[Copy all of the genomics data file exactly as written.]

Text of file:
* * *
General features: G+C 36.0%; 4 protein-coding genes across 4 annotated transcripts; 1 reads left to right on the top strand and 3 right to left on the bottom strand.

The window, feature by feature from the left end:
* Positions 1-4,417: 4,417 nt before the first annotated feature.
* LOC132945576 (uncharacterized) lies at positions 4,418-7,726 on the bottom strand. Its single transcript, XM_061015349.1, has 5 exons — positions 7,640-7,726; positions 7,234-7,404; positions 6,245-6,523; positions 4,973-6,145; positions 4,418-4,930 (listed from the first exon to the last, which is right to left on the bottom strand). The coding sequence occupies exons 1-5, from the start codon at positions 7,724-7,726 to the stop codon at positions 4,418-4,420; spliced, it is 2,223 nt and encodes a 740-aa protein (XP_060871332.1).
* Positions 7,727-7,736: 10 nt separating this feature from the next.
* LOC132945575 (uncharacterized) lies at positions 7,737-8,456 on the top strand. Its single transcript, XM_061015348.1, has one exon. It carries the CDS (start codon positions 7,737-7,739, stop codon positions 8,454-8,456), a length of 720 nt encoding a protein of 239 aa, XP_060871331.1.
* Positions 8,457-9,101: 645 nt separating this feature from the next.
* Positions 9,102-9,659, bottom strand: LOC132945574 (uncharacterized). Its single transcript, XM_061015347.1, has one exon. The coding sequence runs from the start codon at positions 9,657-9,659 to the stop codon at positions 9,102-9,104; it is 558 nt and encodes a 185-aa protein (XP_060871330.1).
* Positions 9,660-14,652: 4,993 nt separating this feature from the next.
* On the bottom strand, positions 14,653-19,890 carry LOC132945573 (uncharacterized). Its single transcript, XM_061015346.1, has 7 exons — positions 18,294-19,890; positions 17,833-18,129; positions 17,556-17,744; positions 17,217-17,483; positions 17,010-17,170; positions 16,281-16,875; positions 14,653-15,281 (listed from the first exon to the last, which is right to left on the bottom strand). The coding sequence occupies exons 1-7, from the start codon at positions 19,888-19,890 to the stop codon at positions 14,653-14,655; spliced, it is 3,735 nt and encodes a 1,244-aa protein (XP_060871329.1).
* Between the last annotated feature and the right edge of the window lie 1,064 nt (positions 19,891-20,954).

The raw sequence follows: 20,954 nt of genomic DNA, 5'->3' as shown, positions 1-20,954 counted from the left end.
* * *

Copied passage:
General features: G+C 36.0%; 4 protein-coding genes across 4 annotated transcripts; 1 reads left to right on the top strand and 3 right to left on the bottom strand.

The window, feature by feature from the left end:
* Positions 1-4,417: 4,417 nt before the first annotated feature.
* LOC132945576 (uncharacterized) lies at positions 4,418-7,726 on the bottom strand. Its single transcript, XM_061015349.1, has 5 exons — positions 7,640-7,726; positions 7,234-7,404; positions 6,245-6,523; positions 4,973-6,145; positions 4,418-4,930 (listed from the first exon to the last, which is right to left on the bottom strand). The coding sequence occupies exons 1-5, from the start codon at positions 7,724-7,726 to the stop codon at positions 4,418-4,420; spliced, it is 2,223 nt and encodes a 740-aa protein (XP_060871332.1).
* Positions 7,727-7,736: 10 nt separating this feature from the next.
* LOC132945575 (uncharacterized) lies at positions 7,737-8,456 on the top strand. Its single transcript, XM_061015348.1, has one exon. It carries the CDS (start codon positions 7,737-7,739, stop codon positions 8,454-8,456), a length of 720 nt encoding a protein of 239 aa, XP_060871331.1.
* Positions 8,457-9,101: 645 nt separating this feature from the next.
* Positions 9,102-9,659, bottom strand: LOC132945574 (uncharacterized). Its single transcript, XM_061015347.1, has one exon. The coding sequence runs from the start codon at positions 9,657-9,659 to the stop codon at positions 9,102-9,104; it is 558 nt and encodes a 185-aa protein (XP_060871330.1).
* Positions 9,660-14,652: 4,993 nt separating this feature from the next.
* On the bottom strand, positions 14,653-19,890 carry LOC132945573 (uncharacterized). Its single transcript, XM_061015346.1, has 7 exons — positions 18,294-19,890; positions 17,833-18,129; positions 17,556-17,744; positions 17,217-17,483; positions 17,010-17,170; positions 16,281-16,875; positions 14,653-15,281 (listed from the first exon to the last, which is right to left on the bottom strand). The coding sequence occupies exons 1-7, from the start codon at positions 19,888-19,890 to the stop codon at positions 14,653-14,655; spliced, it is 3,735 nt and encodes a 1,244-aa protein (XP_060871329.1).
* Between the last annotated feature and the right edge of the window lie 1,064 nt (positions 19,891-20,954).

The raw sequence follows: 20,954 nt of genomic DNA, 5'->3' as shown, positions 1-20,954 counted from the left end.